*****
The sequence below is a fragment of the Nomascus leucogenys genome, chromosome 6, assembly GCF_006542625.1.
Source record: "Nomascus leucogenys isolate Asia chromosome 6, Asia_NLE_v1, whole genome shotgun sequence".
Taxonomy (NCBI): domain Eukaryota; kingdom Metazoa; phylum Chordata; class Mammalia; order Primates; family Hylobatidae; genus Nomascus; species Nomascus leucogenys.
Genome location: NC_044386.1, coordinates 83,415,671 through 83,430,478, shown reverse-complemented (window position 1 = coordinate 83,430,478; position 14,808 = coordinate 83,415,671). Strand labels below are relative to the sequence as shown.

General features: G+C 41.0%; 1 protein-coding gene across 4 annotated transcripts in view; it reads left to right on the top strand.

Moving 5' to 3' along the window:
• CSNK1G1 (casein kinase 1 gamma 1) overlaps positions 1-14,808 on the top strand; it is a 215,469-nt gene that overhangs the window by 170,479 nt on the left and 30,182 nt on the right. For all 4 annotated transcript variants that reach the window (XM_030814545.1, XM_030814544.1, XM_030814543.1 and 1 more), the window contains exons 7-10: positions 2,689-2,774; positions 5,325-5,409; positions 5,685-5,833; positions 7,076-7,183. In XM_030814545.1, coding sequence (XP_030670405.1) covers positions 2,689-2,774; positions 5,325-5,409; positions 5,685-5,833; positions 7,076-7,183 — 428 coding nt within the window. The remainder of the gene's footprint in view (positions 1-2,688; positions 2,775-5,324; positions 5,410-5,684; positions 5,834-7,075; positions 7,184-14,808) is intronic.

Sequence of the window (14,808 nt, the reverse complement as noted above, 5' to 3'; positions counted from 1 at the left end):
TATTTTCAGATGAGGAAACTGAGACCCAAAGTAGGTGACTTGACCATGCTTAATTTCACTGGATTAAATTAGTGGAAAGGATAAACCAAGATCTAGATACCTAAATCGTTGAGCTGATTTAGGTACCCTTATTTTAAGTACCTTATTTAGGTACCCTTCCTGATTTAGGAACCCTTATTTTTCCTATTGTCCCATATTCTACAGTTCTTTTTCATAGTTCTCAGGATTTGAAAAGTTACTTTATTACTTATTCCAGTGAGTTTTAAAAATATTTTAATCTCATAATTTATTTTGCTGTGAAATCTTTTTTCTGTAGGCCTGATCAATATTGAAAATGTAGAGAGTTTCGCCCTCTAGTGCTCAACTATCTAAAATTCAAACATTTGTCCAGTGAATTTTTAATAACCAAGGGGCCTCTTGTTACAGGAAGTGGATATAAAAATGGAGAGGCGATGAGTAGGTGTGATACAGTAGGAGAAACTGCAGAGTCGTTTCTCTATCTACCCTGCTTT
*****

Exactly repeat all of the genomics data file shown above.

The sequence below is a fragment of the Nomascus leucogenys genome, chromosome 6, assembly GCF_006542625.1.
Source record: "Nomascus leucogenys isolate Asia chromosome 6, Asia_NLE_v1, whole genome shotgun sequence".
Taxonomy (NCBI): domain Eukaryota; kingdom Metazoa; phylum Chordata; class Mammalia; order Primates; family Hylobatidae; genus Nomascus; species Nomascus leucogenys.
Genome location: NC_044386.1, coordinates 83,415,671 through 83,430,478, shown reverse-complemented (window position 1 = coordinate 83,430,478; position 14,808 = coordinate 83,415,671). Strand labels below are relative to the sequence as shown.

General features: G+C 41.0%; 1 protein-coding gene across 4 annotated transcripts in view; it reads left to right on the top strand.

Moving 5' to 3' along the window:
• CSNK1G1 (casein kinase 1 gamma 1) overlaps positions 1-14,808 on the top strand; it is a 215,469-nt gene that overhangs the window by 170,479 nt on the left and 30,182 nt on the right. For all 4 annotated transcript variants that reach the window (XM_030814545.1, XM_030814544.1, XM_030814543.1 and 1 more), the window contains exons 7-10: positions 2,689-2,774; positions 5,325-5,409; positions 5,685-5,833; positions 7,076-7,183. In XM_030814545.1, coding sequence (XP_030670405.1) covers positions 2,689-2,774; positions 5,325-5,409; positions 5,685-5,833; positions 7,076-7,183 — 428 coding nt within the window. The remainder of the gene's footprint in view (positions 1-2,688; positions 2,775-5,324; positions 5,410-5,684; positions 5,834-7,075; positions 7,184-14,808) is intronic.

Sequence of the window (14,808 nt, the reverse complement as noted above, 5' to 3'; positions counted from 1 at the left end):
TATTTTCAGATGAGGAAACTGAGACCCAAAGTAGGTGACTTGACCATGCTTAATTTCACTGGATTAAATTAGTGGAAAGGATAAACCAAGATCTAGATACCTAAATCGTTGAGCTGATTTAGGTACCCTTATTTTAAGTACCTTATTTAGGTACCCTTCCTGATTTAGGAACCCTTATTTTTCCTATTGTCCCATATTCTACAGTTCTTTTTCATAGTTCTCAGGATTTGAAAAGTTACTTTATTACTTATTCCAGTGAGTTTTAAAAATATTTTAATCTCATAATTTATTTTGCTGTGAAATCTTTTTTCTGTAGGCCTGATCAATATTGAAAATGTAGAGAGTTTCGCCCTCTAGTGCTCAACTATCTAAAATTCAAACATTTGTCCAGTGAATTTTTAATAACCAAGGGGCCTCTTGTTACAGGAAGTGGATATAAAAATGGAGAGGCGATGAGTAGGTGTGATACAGTAGGAGAAACTGCAGAGTCGTTTCTCTATCTACCCTGCTTT